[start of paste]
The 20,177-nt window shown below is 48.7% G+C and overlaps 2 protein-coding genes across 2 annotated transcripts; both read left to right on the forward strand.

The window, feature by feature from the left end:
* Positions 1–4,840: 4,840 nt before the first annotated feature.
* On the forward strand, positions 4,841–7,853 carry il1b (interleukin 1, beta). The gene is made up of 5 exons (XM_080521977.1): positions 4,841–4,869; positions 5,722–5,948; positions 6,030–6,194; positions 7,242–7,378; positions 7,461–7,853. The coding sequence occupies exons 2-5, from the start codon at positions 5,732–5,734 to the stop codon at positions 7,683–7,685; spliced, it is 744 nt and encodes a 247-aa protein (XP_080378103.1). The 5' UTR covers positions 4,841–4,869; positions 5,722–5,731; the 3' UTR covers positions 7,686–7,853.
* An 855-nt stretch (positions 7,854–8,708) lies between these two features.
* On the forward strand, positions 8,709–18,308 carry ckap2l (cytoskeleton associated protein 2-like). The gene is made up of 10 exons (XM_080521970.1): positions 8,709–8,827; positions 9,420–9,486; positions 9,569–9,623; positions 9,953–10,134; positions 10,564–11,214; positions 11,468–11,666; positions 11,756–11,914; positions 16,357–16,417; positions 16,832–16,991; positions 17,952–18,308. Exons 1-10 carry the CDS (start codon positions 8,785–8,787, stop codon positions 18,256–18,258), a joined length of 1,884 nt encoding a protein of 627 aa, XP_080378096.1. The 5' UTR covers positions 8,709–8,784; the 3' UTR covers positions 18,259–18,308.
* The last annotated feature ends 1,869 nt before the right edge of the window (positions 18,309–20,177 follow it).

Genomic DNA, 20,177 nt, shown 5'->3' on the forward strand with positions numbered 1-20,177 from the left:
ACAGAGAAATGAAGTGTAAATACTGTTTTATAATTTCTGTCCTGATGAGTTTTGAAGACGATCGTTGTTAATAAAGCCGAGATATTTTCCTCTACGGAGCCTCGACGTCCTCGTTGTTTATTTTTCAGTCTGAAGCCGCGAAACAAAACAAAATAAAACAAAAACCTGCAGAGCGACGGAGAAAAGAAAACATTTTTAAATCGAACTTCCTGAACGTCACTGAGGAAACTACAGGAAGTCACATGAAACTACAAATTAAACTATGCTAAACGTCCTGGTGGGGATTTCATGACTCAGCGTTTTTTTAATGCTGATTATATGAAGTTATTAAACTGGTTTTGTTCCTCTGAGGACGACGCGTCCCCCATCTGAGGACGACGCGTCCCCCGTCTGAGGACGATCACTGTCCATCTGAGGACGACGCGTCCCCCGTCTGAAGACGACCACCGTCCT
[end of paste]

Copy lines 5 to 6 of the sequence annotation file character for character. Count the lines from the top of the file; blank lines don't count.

* An 855-nt stretch (positions 7,854–8,708) lies between these two features.
* On the forward strand, positions 8,709–18,308 carry ckap2l (cytoskeleton associated protein 2-like). The gene is made up of 10 exons (XM_080521970.1): positions 8,709–8,827; positions 9,420–9,486; positions 9,569–9,623; positions 9,953–10,134; positions 10,564–11,214; positions 11,468–11,666; positions 11,756–11,914; positions 16,357–16,417; positions 16,832–16,991; positions 17,952–18,308. Exons 1-10 carry the CDS (start codon positions 8,785–8,787, stop codon positions 18,256–18,258), a joined length of 1,884 nt encoding a protein of 627 aa, XP_080378096.1. The 5' UTR covers positions 8,709–8,784; the 3' UTR covers positions 18,259–18,308.